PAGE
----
03/24/17 | by Clint Bruyere, D.D.S. [mail] | Categories: Uncategorized
Dr.Clint Bruyere Dental Long View

There are all kinds of oral pain and it can be hard to know what the symptoms mean. For instance, do your teeth hurt when you eat or drink something sweet? How about something hot or cold? Or do you have a sore in your mouth that won’t go away? These are some of the most common types of mouth pain and all are signs it’s time to see a dentist.

 

There are many things that can cause sensitive teeth: cavities, old fillings, gum disease, worn tooth enamel, exposed tooth roots – all can cause sensitivity. Your tooth’s middle layer (dentin) is covered by enamel and contains small hollow tubules (pores). Over time, the enamel can break down, causing the nerves and cells inside the tooth to be exposed to hot, cold, acidic, sweet, and sticky foods. Treatment for sensitive teeth depends on what’s causing the sensitivity. Sometimes a desensitizing toothpaste is all that is needed to help block the tubules and decrease the sensitivity. In some cases, your dentist may recommend a gum graft to cover exposed roots.

 

Old fillings wear down over time. Mouth pain may be a sign that old or worn fillings need to be replaced. Cavities can also cause pain and sensitivity in your mouth. A small hole in your tooth, a cavity that is left untreated can grow and destroy your tooth’s tissues, leading to infection. In some instances, a root canal or extraction may be necessary to stop the severe and persistent pain.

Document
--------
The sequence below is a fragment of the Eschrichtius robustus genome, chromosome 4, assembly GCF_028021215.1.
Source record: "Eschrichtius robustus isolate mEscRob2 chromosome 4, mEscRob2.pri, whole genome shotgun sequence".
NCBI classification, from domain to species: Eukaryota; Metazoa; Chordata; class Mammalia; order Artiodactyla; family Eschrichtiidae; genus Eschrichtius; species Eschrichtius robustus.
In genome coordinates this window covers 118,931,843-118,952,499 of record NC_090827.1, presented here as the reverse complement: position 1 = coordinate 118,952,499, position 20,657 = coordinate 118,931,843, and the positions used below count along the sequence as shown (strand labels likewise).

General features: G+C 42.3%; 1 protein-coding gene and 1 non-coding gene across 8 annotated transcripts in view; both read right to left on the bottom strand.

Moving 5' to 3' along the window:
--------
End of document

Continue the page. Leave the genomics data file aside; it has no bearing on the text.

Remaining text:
Sore gums are another common culprit of mouth pain. Your gums can be sore for many reasons, including something as simple as the result of brushing too hard or starting a new flossing routine. This usually goes away on its own in about a week. If your gums bleed regularly or enough to worry you, make an appointment with your dentist or physician. It could be a sign that something else is wrong.

 

Have a mouth sore that won’t go away or feels irritated or infected? When a canker sore or cold sore lasts more than a week, or if it is very uncomfortable, it’s time to get it checked out. These sores could be your mouth’s way of signaling that something needs to be addressed. They can also be the symptom of a disease or disorder; infection from bacteria, viruses or fungus; or result from irritation caused by braces, partials or dentures, or a broken tooth or filling.

 

Many adults suffer from chronic jaw and facial pain: pain in or around the ear, tenderness of the jaw, pain when biting and headaches. Possible causes include teeth grinding, toothache, gingivitis or problems with your temporomandibular joints. The TMJ are the joints that make it possible for you to chew, speak and swallow. They also control the lower jaw as it moves forward, backward and side to side. Any problem that prevents this complex system of muscles, ligaments, discs and bones from working properly may result in a painful TMJ disorder. Depending on the diagnosis, the dentist may refer you to a physician or another dentist. One solution is to use a nightguard or mouth guard when you sleep.